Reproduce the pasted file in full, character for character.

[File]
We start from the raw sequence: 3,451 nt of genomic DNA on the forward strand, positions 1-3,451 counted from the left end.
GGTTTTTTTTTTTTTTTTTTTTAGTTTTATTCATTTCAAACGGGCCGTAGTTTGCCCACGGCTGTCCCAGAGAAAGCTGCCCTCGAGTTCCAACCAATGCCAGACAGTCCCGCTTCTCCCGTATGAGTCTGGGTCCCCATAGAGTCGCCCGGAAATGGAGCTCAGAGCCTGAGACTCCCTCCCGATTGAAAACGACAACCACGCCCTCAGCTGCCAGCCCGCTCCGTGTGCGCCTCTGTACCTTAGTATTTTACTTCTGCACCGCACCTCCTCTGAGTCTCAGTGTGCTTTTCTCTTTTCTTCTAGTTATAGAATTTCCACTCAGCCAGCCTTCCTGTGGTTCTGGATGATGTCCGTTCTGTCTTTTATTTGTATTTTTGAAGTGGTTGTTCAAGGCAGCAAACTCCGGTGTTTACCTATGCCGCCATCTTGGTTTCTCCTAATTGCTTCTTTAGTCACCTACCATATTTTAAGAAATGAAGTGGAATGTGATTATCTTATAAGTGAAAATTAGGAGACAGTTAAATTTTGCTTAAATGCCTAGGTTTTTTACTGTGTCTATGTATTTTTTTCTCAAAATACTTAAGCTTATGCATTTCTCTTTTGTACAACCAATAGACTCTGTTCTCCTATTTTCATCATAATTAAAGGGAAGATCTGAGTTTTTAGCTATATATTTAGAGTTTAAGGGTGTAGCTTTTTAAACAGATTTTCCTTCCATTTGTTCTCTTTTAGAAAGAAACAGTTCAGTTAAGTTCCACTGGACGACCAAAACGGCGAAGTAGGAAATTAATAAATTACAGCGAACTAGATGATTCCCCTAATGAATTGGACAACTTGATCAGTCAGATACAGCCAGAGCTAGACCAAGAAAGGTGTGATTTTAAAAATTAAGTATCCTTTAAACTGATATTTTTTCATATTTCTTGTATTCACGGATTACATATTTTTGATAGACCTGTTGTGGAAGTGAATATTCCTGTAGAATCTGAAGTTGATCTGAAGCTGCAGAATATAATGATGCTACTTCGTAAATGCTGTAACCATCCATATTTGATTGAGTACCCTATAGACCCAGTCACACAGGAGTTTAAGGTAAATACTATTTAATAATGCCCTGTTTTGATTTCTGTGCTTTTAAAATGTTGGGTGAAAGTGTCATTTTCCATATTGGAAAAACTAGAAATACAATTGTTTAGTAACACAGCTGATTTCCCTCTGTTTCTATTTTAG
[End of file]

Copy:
We start from the raw sequence: 3,451 nt of genomic DNA on the forward strand, positions 1-3,451 counted from the left end.
GGTTTTTTTTTTTTTTTTTTTTAGTTTTATTCATTTCAAACGGGCCGTAGTTTGCCCACGGCTGTCCCAGAGAAAGCTGCCCTCGAGTTCCAACCAATGCCAGACAGTCCCGCTTCTCCCGTATGAGTCTGGGTCCCCATAGAGTCGCCCGGAAATGGAGCTCAGAGCCTGAGACTCCCTCCCGATTGAAAACGACAACCACGCCCTCAGCTGCCAGCCCGCTCCGTGTGCGCCTCTGTACCTTAGTATTTTACTTCTGCACCGCACCTCCTCTGAGTCTCAGTGTGCTTTTCTCTTTTCTTCTAGTTATAGAATTTCCACTCAGCCAGCCTTCCTGTGGTTCTGGATGATGTCCGTTCTGTCTTTTATTTGTATTTTTGAAGTGGTTGTTCAAGGCAGCAAACTCCGGTGTTTACCTATGCCGCCATCTTGGTTTCTCCTAATTGCTTCTTTAGTCACCTACCATATTTTAAGAAATGAAGTGGAATGTGATTATCTTATAAGTGAAAATTAGGAGACAGTTAAATTTTGCTTAAATGCCTAGGTTTTTTACTGTGTCTATGTATTTTTTTCTCAAAATACTTAAGCTTATGCATTTCTCTTTTGTACAACCAATAGACTCTGTTCTCCTATTTTCATCATAATTAAAGGGAAGATCTGAGTTTTTAGCTATATATTTAGAGTTTAAGGGTGTAGCTTTTTAAACAGATTTTCCTTCCATTTGTTCTCTTTTAGAAAGAAACAGTTCAGTTAAGTTCCACTGGACGACCAAAACGGCGAAGTAGGAAATTAATAAATTACAGCGAACTAGATGATTCCCCTAATGAATTGGACAACTTGATCAGTCAGATACAGCCAGAGCTAGACCAAGAAAGGTGTGATTTTAAAAATTAAGTATCCTTTAAACTGATATTTTTTCATATTTCTTGTATTCACGGATTACATATTTTTGATAGACCTGTTGTGGAAGTGAATATTCCTGTAGAATCTGAAGTTGATCTGAAGCTGCAGAATATAATGATGCTACTTCGTAAATGCTGTAACCATCCATATTTGATTGAGTACCCTATAGACCCAGTCACACAGGAGTTTAAGGTAAATACTATTTAATAATGCCCTGTTTTGATTTCTGTGCTTTTAAAATGTTGGGTGAAAGTGTCATTTTCCATATTGGAAAAACTAGAAATACAATTGTTTAGTAACACAGCTGATTTCCCTCTGTTTCTATTTTAG